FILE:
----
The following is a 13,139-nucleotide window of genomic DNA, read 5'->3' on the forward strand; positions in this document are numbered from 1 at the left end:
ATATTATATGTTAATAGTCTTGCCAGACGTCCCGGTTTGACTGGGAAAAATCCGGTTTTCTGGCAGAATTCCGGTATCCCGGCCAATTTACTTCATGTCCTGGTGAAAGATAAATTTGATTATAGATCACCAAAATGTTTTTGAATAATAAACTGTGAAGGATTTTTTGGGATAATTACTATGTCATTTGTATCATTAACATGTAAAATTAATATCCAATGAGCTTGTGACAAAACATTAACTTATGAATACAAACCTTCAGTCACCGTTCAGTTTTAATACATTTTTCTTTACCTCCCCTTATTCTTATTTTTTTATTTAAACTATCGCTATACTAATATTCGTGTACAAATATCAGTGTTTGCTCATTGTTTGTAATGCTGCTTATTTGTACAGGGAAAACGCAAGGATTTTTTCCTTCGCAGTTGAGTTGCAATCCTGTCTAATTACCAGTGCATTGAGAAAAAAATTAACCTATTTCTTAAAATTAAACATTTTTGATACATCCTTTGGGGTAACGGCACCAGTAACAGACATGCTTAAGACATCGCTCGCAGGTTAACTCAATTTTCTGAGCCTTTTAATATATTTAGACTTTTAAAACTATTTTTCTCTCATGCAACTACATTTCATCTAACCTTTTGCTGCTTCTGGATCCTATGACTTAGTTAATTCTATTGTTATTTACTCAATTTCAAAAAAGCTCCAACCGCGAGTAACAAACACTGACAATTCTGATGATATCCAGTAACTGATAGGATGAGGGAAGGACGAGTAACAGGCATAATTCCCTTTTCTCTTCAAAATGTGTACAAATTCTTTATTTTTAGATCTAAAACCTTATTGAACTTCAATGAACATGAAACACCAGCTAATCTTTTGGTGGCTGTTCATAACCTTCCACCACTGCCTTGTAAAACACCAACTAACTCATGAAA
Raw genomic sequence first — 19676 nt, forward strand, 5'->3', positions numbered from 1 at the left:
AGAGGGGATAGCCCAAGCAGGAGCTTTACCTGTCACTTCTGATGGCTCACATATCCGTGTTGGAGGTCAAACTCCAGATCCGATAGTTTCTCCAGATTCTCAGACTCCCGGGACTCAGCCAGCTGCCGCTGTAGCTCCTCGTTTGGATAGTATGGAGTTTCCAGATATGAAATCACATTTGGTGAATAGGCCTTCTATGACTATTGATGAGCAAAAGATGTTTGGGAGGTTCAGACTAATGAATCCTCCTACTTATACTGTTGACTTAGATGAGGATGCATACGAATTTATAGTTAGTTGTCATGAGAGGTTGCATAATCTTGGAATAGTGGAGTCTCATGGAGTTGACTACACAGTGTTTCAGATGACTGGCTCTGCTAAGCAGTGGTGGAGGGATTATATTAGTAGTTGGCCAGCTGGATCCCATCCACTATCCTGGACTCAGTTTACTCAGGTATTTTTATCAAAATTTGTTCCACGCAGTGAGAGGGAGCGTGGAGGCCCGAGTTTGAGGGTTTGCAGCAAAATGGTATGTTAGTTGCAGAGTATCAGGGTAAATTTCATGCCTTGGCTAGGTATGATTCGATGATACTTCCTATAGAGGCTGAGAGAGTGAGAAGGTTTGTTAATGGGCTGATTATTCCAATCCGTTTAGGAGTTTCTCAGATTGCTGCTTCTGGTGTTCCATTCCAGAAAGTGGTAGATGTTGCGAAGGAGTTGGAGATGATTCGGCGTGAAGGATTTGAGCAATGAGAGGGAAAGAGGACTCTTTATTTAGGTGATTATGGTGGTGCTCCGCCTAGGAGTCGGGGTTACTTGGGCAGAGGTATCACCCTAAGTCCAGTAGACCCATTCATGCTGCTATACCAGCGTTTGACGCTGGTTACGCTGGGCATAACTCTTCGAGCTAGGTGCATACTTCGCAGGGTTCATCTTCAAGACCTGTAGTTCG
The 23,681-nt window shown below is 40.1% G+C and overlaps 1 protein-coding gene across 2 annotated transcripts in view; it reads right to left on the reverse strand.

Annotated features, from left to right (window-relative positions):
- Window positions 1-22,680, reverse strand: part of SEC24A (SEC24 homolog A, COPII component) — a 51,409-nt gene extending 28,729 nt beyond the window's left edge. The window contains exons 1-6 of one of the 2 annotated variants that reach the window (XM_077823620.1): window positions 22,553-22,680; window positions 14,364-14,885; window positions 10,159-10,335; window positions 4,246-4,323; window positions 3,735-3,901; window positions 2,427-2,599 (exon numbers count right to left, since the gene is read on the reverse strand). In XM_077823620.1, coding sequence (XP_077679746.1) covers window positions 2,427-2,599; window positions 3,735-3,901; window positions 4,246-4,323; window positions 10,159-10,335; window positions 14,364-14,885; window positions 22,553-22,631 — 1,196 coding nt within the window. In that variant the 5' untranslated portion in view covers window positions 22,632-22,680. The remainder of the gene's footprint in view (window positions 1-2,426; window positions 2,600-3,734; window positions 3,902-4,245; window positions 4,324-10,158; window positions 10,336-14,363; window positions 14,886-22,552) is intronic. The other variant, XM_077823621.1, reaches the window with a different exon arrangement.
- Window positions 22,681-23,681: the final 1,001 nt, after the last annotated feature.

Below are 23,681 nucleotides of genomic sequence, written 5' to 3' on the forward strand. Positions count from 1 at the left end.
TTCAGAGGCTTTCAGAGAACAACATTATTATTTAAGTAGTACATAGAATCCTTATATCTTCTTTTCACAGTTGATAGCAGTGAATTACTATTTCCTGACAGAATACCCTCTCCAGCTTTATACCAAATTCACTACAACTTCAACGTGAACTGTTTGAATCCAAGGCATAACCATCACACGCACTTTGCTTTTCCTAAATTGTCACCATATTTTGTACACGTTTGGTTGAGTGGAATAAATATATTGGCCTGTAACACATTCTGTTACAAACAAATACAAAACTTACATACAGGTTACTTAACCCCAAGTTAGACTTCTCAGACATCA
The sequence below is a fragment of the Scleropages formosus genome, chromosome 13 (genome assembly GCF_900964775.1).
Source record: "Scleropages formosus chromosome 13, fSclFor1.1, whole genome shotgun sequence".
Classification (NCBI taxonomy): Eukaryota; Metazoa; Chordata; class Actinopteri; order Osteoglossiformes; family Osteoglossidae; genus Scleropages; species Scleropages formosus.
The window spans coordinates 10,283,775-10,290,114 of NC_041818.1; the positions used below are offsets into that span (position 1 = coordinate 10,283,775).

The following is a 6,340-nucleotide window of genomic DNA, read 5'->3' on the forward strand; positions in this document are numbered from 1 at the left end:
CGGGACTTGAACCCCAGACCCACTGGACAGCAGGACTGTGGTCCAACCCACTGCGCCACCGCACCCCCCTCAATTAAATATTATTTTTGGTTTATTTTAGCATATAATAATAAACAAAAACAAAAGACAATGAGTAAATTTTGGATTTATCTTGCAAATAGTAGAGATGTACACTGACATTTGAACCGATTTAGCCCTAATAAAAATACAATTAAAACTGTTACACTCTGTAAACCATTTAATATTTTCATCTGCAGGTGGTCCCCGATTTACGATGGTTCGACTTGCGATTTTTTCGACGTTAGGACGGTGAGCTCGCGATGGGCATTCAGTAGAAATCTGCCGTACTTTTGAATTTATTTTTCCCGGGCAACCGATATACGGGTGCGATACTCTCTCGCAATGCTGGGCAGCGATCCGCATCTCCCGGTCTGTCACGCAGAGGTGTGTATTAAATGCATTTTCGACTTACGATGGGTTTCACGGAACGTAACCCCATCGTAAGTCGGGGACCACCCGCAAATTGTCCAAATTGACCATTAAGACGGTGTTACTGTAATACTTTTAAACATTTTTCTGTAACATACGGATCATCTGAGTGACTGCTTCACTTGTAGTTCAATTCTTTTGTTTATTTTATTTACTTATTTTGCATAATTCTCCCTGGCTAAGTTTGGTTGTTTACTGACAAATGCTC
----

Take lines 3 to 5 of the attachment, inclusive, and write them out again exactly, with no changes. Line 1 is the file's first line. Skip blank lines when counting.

Raw genomic sequence first — 19676 nt, forward strand, 5'->3', positions numbered from 1 at the left:
AGAGGGGATAGCCCAAGCAGGAGCTTTACCTGTCACTTCTGATGGCTCACATATCCGTGTTGGAGGTCAAACTCCAGATCCGATAGTTTCTCCAGATTCTCAGACTCCCGGGACTCAGCCAGCTGCCGCTGTAGCTCCTCGTTTGGATAGTATGGAGTTTCCAGATATGAAATCACATTTGGTGAATAGGCCTTCTATGACTATTGATGAGCAAAAGATGTTTGGGAGGTTCAGACTAATGAATCCTCCTACTTATACTGTTGACTTAGATGAGGATGCATACGAATTTATAGTTAGTTGTCATGAGAGGTTGCATAATCTTGGAATAGTGGAGTCTCATGGAGTTGACTACACAGTGTTTCAGATGACTGGCTCTGCTAAGCAGTGGTGGAGGGATTATATTAGTAGTTGGCCAGCTGGATCCCATCCACTATCCTGGACTCAGTTTACTCAGGTATTTTTATCAAAATTTGTTCCACGCAGTGAGAGGGAGCGTGGAGGCCCGAGTTTGAGGGTTTGCAGCAAAATGGTATGTTAGTTGCAGAGTATCAGGGTAAATTTCATGCCTTGGCTAGGTATGATTCGATGATACTTCCTATAGAGGCTGAGAGAGTGAGAAGGTTTGTTAATGGGCTGATTATTCCAATCCGTTTAGGAGTTTCTCAGATTGCTGCTTCTGGTGTTCCATTCCAGAAAGTGGTAGATGTTGCGAAGGAGTTGGAGATGATTCGGCGTGAAGGATTTGAGCAATGAGAGGGAAAGAGGACTCTTTATTTAGGTGATTATGGTGGTGCTCCGCCTAGGAGTCGGGGTTACTTGGGCAGAGGTATCACCCTAAGTCCAGTAGACCCATTCATGCTGCTATACCAGCGTTTGACGCTGGTTACGCTGGGCATAACTCTTCGAGCTAGGTGCATACTTCGCAGGGTTCATCTTCAAGACCTGTAGTTCG
The 23,681-nt window shown below is 40.1% G+C and overlaps 1 protein-coding gene across 2 annotated transcripts in view; it reads right to left on the reverse strand.